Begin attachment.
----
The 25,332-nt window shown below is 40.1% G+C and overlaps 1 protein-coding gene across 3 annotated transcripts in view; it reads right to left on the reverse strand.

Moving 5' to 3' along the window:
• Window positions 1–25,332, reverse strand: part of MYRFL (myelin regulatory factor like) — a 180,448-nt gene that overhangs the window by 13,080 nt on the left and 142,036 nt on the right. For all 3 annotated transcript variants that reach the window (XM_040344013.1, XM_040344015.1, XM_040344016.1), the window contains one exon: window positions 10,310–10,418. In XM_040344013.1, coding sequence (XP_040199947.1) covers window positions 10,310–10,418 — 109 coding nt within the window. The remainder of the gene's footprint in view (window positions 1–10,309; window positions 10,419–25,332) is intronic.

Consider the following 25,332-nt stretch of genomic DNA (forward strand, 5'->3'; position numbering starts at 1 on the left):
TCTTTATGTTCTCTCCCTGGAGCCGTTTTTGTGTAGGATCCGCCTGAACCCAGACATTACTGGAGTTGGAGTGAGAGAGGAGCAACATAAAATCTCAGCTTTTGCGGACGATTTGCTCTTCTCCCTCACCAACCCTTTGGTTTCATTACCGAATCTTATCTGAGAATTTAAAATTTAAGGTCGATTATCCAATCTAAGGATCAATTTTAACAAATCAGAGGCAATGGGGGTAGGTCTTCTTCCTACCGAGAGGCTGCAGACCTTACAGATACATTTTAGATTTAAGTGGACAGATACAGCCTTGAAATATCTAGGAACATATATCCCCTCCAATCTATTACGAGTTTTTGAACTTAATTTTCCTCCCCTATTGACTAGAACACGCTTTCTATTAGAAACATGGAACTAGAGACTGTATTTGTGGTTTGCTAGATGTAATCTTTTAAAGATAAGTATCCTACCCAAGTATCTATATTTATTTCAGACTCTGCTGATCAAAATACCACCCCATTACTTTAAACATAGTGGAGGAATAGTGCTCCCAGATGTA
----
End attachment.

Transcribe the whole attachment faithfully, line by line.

The 25,332-nt window shown below is 40.1% G+C and overlaps 1 protein-coding gene across 3 annotated transcripts in view; it reads right to left on the reverse strand.

Moving 5' to 3' along the window:
• Window positions 1–25,332, reverse strand: part of MYRFL (myelin regulatory factor like) — a 180,448-nt gene that overhangs the window by 13,080 nt on the left and 142,036 nt on the right. For all 3 annotated transcript variants that reach the window (XM_040344013.1, XM_040344015.1, XM_040344016.1), the window contains one exon: window positions 10,310–10,418. In XM_040344013.1, coding sequence (XP_040199947.1) covers window positions 10,310–10,418 — 109 coding nt within the window. The remainder of the gene's footprint in view (window positions 1–10,309; window positions 10,419–25,332) is intronic.

Consider the following 25,332-nt stretch of genomic DNA (forward strand, 5'->3'; position numbering starts at 1 on the left):
TCTTTATGTTCTCTCCCTGGAGCCGTTTTTGTGTAGGATCCGCCTGAACCCAGACATTACTGGAGTTGGAGTGAGAGAGGAGCAACATAAAATCTCAGCTTTTGCGGACGATTTGCTCTTCTCCCTCACCAACCCTTTGGTTTCATTACCGAATCTTATCTGAGAATTTAAAATTTAAGGTCGATTATCCAATCTAAGGATCAATTTTAACAAATCAGAGGCAATGGGGGTAGGTCTTCTTCCTACCGAGAGGCTGCAGACCTTACAGATACATTTTAGATTTAAGTGGACAGATACAGCCTTGAAATATCTAGGAACATATATCCCCTCCAATCTATTACGAGTTTTTGAACTTAATTTTCCTCCCCTATTGACTAGAACACGCTTTCTATTAGAAACATGGAACTAGAGACTGTATTTGTGGTTTGCTAGATGTAATCTTTTAAAGATAAGTATCCTACCCAAGTATCTATATTTATTTCAGACTCTGCTGATCAAAATACCACCCCATTACTTTAAACATAGTGGAGGAATAGTGCTCCCAGATGTA